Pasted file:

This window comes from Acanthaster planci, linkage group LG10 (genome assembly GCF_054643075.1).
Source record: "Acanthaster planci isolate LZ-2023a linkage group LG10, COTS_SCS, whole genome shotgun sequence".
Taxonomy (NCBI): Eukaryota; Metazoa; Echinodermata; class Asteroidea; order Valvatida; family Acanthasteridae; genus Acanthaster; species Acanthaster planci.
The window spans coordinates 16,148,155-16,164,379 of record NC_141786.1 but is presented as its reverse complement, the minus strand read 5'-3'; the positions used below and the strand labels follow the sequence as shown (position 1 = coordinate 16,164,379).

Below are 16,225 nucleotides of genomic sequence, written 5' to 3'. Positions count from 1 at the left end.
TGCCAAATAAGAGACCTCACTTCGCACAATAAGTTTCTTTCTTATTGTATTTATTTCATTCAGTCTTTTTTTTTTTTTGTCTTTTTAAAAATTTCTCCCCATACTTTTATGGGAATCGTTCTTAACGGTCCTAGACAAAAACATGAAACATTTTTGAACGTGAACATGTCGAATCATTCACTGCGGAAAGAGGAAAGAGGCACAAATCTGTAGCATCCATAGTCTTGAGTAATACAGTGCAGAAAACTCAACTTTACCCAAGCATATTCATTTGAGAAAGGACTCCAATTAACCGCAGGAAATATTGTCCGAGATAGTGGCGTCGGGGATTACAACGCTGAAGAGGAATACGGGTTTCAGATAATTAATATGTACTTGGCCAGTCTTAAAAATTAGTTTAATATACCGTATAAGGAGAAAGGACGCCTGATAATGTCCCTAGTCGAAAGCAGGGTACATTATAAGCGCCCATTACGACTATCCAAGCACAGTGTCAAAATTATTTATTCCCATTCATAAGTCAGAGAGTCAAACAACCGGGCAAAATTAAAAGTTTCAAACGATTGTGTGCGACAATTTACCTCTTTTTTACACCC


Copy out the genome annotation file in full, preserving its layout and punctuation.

This window comes from Acanthaster planci, linkage group LG10 (genome assembly GCF_054643075.1).
Source record: "Acanthaster planci isolate LZ-2023a linkage group LG10, COTS_SCS, whole genome shotgun sequence".
Taxonomy (NCBI): Eukaryota; Metazoa; Echinodermata; class Asteroidea; order Valvatida; family Acanthasteridae; genus Acanthaster; species Acanthaster planci.
The window spans coordinates 16,148,155-16,164,379 of record NC_141786.1 but is presented as its reverse complement, the minus strand read 5'-3'; the positions used below and the strand labels follow the sequence as shown (position 1 = coordinate 16,164,379).

Below are 16,225 nucleotides of genomic sequence, written 5' to 3'. Positions count from 1 at the left end.
TGCCAAATAAGAGACCTCACTTCGCACAATAAGTTTCTTTCTTATTGTATTTATTTCATTCAGTCTTTTTTTTTTTTTGTCTTTTTAAAAATTTCTCCCCATACTTTTATGGGAATCGTTCTTAACGGTCCTAGACAAAAACATGAAACATTTTTGAACGTGAACATGTCGAATCATTCACTGCGGAAAGAGGAAAGAGGCACAAATCTGTAGCATCCATAGTCTTGAGTAATACAGTGCAGAAAACTCAACTTTACCCAAGCATATTCATTTGAGAAAGGACTCCAATTAACCGCAGGAAATATTGTCCGAGATAGTGGCGTCGGGGATTACAACGCTGAAGAGGAATACGGGTTTCAGATAATTAATATGTACTTGGCCAGTCTTAAAAATTAGTTTAATATACCGTATAAGGAGAAAGGACGCCTGATAATGTCCCTAGTCGAAAGCAGGGTACATTATAAGCGCCCATTACGACTATCCAAGCACAGTGTCAAAATTATTTATTCCCATTCATAAGTCAGAGAGTCAAACAACCGGGCAAAATTAAAAGTTTCAAACGATTGTGTGCGACAATTTACCTCTTTTTTACACCC